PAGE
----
Farmers are facing a phosphorus crisis. The solution starts with soil.

Overuse of fertilizer has led to phosphorus shortages and water pollution. But farms might not need so much to grow healthy crops.


A farmer spreads organic fertilizers of bone meal pellets and rock phosphate before planting spinach in the Harmony garden in Golden, Colorado.

On an overcast day, Roger Sylvester-Bradley walks along a hawthorn hedge, collecting a thick rind of mud on his leather boots, before stepping into a gently sloping field of barley.

He stoops to pluck an ankle-high seedling from the ground and examines its healthy mop of fine white roots. Turning them in his hands, he says, “when you see a plant that’s deficient in phosphorus, it doesn’t look like this.”

That’s something of a surprise to Sylvester-Bradley, a crop scientist at ADAS, an agricultural consulting company in Cambridge, England. Phosphorus occurs naturally in soil and is a critical nutrient for plant growth. For centuries, farmers have added extra to their fields to boost harvests, but Sylvester-Bradley and his colleagues are studying ways to produce food using less of it.

The reasons are twofold: First, phosphorus runoff from farms contributes to widespread water pollution. Second, we don’t have phosphorus to waste.

Nearly all of the phosphorus that farmers use today—and that we consume in the food we eat—is mined from a few sources of phosphate rock, mainly in the United States, China, and Morocco. By some estimates, those could run out in as little as 50 to 100 years. Geologists know of other deposits, but they are harder to access and contain less phosphorus. Thus, the price will likely rise, making it harder for growers to afford fertilizer and for people to afford food.

Here and at other experimental sites in England, Sylvester-Bradley and his colleagues have taken a first commonsense step toward addressing the problem: They stopped adding phosphorus fertilizer to half the barley field to see how the plants would fare. Eight years later, they have only just started to observe the first effects on crop size and yield. The plants have survived on the excess nutrients in the soil—so-called legacy phosphorus—which some say represents a key piece of the phosphorus puzzle.

Researchers have calculated that, in countries like the United Kingdom and the United States, there is already billions of dollars’ worth of fertilizer in the ground that could help offset demand for mined phosphorus. Using it up would also curb phosphorus runoff.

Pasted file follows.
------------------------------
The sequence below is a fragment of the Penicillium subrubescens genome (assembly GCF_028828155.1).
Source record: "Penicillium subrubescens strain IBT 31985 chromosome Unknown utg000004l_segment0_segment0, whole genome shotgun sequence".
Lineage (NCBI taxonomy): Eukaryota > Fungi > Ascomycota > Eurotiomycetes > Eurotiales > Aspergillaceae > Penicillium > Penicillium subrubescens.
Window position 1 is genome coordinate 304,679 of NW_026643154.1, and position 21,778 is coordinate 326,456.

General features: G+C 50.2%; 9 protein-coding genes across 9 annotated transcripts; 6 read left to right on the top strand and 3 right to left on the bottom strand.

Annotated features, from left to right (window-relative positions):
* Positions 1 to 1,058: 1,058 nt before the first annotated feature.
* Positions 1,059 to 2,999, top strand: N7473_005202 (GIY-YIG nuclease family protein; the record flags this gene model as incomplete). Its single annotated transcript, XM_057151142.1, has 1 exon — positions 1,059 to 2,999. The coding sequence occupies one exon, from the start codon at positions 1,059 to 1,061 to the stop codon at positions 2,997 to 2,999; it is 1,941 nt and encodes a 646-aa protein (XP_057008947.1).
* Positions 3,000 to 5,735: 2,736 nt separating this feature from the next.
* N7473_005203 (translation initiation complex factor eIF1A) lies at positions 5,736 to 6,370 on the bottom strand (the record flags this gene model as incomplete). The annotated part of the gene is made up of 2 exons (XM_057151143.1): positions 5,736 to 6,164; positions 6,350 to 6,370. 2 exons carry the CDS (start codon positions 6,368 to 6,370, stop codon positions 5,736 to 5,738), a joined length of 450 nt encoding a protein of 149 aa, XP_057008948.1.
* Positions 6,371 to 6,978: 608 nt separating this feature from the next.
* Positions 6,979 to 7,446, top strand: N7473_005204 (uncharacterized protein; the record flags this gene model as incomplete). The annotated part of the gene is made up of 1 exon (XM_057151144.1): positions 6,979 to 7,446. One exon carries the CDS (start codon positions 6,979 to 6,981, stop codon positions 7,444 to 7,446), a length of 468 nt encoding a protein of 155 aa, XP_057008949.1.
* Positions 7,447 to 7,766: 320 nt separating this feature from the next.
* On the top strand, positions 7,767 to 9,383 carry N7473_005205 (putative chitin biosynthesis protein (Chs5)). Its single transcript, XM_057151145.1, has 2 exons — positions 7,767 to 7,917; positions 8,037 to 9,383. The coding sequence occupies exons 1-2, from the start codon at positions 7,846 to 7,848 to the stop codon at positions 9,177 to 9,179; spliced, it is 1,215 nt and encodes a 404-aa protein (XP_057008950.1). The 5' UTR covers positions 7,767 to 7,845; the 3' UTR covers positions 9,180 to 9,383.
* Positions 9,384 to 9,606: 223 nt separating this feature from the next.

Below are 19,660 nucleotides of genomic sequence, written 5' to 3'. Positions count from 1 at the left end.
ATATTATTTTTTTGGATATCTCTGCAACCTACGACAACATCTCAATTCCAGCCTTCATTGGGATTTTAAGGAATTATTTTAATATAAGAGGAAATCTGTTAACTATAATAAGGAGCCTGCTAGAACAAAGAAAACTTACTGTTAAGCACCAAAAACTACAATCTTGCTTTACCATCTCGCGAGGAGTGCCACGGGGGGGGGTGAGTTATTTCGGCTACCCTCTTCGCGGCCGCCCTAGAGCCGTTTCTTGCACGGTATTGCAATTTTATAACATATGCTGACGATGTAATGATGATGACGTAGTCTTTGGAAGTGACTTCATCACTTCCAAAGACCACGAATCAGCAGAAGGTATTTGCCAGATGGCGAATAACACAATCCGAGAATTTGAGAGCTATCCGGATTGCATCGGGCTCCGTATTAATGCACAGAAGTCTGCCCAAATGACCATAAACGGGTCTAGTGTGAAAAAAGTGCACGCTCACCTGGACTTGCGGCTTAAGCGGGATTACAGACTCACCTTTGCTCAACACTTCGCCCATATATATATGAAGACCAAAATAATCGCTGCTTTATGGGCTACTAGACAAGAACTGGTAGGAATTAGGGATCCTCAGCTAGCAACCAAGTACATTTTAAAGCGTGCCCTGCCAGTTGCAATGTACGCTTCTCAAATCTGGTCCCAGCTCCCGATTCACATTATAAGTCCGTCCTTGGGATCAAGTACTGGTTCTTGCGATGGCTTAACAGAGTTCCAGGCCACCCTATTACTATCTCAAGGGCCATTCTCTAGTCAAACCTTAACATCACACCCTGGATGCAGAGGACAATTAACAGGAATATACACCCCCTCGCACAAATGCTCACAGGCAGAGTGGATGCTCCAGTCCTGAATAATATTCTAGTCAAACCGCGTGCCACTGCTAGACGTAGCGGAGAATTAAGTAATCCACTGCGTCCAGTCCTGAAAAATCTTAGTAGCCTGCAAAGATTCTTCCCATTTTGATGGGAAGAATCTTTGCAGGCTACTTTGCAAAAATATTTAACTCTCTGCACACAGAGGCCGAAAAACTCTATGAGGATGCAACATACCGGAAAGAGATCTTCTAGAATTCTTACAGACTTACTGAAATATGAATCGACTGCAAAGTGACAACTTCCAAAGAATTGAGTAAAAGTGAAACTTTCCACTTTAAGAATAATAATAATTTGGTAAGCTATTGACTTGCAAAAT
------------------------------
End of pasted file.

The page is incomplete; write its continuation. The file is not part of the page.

Roger Sylvester-Bradley inspects the roots of a healthy barley plant for signs of phosphorus deficiency. The field has had no added fertilizer for almost a decade, and the plants are only now starting to show a slight lack.

To Paul Withers, a soil scientist at Lancaster University and one of Sylvester-Bradley’s collaborators, tapping into legacy phosphorus is a no-brainer and continuing with the status quo is a recipe for both ecological and humanitarian disaster. “We can’t have agriculture polluting the environment and using resources the way we are,” Withers says. “It’s just going to cause a meltdown in the end.”

A devious nutrient

Phosphorus is a non-negotiable requirement for life. It’s the backbone of DNA and the P in ATP—the molecule that carries energy around cells. Plants need phosphorus to grow, which is why farmers have been feeding it to their crops for millennia.

At first, and without understanding the chemistry, people used manure and human waste as fertilizer. Then in the 1800s farmers recognized that phosphorus-rich bones and rocks worked too.

In 1842 an Oxford University dropout named John Bennet Lawes patented a process for treating these new mineral forms of phosphorus with acid, making the nutrient more accessible to plants, and soon began selling the world’s first human-made fertilizer.

Lawes plowed his considerable profits back into research at his family’s country estate, which later became the Rothamsted Research center. And there, scientists discovered that phosphorus was a somewhat devious nutrient.

The fertilizer Lawes manufactured contained a soluble, inorganic form of phosphorus that plants can readily use. But as soon as the phosphorus hit the soil, a large fraction of it reacted with soil minerals, forming compounds that crops can’t access. Some also got locked away in equally unavailable organic forms.

From those observations, scientists concluded that farmers shouldn’t scrimp on phosphorus. They should heap it on, especially as they raced to feed the world’s growing populations during the 20th century.

In fact, it was once Withers’ job to spread the word. As a government farm advisor in the 1980s, he drove a red Volvo station wagon around the winding roads of rural England telling farmers to make sure their crops got plenty of key nutrients.

This method, which Withers calls “insurance-based farming,” still prevails in many parts of the world. In Europe, farmers apply roughly 4 kilograms of phosphorus for each kilogram that we consume in food. For U.S. diets, that ratio is about 9 to 1, and in China, it may be as high as 13 to 1. (There are crucial exceptions in places where farmers have never had adequate access to phosphorus fertilizer, like many parts of Africa and South America.)

Phosphorus is lost at many stages of food production and processing. But these inefficiencies pose a problem as looming changes in phosphorus availability and price threaten to destabilize the world’s food system, Withers says. “We’ve sort of gone over the top and we’ve come back to vulnerability.”

To make matters worse, some unused fertilizer builds up in the soil, which causes environmental problems long after it’s applied, says Helen Jarvie, a hydrochemist at the Centre for Ecology and Hydrology in Wallingford, U.K. Her research shows that it slowly leaks into the environment for decades, confounding well-intentioned efforts by landowners to reduce nutrient pollution.